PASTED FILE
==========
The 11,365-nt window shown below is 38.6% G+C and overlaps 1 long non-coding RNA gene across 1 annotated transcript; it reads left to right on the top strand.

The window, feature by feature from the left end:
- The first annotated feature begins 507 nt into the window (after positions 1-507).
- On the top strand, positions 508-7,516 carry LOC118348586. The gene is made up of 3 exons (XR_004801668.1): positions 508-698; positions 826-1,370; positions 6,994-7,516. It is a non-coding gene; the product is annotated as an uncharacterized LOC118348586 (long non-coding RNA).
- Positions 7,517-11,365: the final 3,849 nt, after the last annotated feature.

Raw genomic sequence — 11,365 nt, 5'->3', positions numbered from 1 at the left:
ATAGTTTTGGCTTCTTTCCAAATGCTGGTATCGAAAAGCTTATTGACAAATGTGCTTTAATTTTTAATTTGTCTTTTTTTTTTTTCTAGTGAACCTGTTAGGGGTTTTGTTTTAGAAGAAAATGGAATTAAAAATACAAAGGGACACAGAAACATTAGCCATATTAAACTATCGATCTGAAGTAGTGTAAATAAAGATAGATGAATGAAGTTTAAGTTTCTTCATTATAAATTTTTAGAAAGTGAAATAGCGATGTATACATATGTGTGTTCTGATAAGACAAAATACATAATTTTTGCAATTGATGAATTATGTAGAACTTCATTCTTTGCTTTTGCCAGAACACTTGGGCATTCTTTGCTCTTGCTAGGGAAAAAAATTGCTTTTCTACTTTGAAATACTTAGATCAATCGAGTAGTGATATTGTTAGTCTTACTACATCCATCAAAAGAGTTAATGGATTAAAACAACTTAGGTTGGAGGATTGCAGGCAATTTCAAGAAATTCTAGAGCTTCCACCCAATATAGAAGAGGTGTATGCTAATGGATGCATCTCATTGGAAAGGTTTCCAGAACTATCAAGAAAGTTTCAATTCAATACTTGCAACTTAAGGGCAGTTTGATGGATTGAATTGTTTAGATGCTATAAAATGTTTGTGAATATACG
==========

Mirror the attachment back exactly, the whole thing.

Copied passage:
The 11,365-nt window shown below is 38.6% G+C and overlaps 1 long non-coding RNA gene across 1 annotated transcript; it reads left to right on the top strand.

The window, feature by feature from the left end:
- The first annotated feature begins 507 nt into the window (after positions 1-507).
- On the top strand, positions 508-7,516 carry LOC118348586. The gene is made up of 3 exons (XR_004801668.1): positions 508-698; positions 826-1,370; positions 6,994-7,516. It is a non-coding gene; the product is annotated as an uncharacterized LOC118348586 (long non-coding RNA).
- Positions 7,517-11,365: the final 3,849 nt, after the last annotated feature.

Raw genomic sequence — 11,365 nt, 5'->3', positions numbered from 1 at the left:
ATAGTTTTGGCTTCTTTCCAAATGCTGGTATCGAAAAGCTTATTGACAAATGTGCTTTAATTTTTAATTTGTCTTTTTTTTTTTTCTAGTGAACCTGTTAGGGGTTTTGTTTTAGAAGAAAATGGAATTAAAAATACAAAGGGACACAGAAACATTAGCCATATTAAACTATCGATCTGAAGTAGTGTAAATAAAGATAGATGAATGAAGTTTAAGTTTCTTCATTATAAATTTTTAGAAAGTGAAATAGCGATGTATACATATGTGTGTTCTGATAAGACAAAATACATAATTTTTGCAATTGATGAATTATGTAGAACTTCATTCTTTGCTTTTGCCAGAACACTTGGGCATTCTTTGCTCTTGCTAGGGAAAAAAATTGCTTTTCTACTTTGAAATACTTAGATCAATCGAGTAGTGATATTGTTAGTCTTACTACATCCATCAAAAGAGTTAATGGATTAAAACAACTTAGGTTGGAGGATTGCAGGCAATTTCAAGAAATTCTAGAGCTTCCACCCAATATAGAAGAGGTGTATGCTAATGGATGCATCTCATTGGAAAGGTTTCCAGAACTATCAAGAAAGTTTCAATTCAATACTTGCAACTTAAGGGCAGTTTGATGGATTGAATTGTTTAGATGCTATAAAATGTTTGTGAATATACG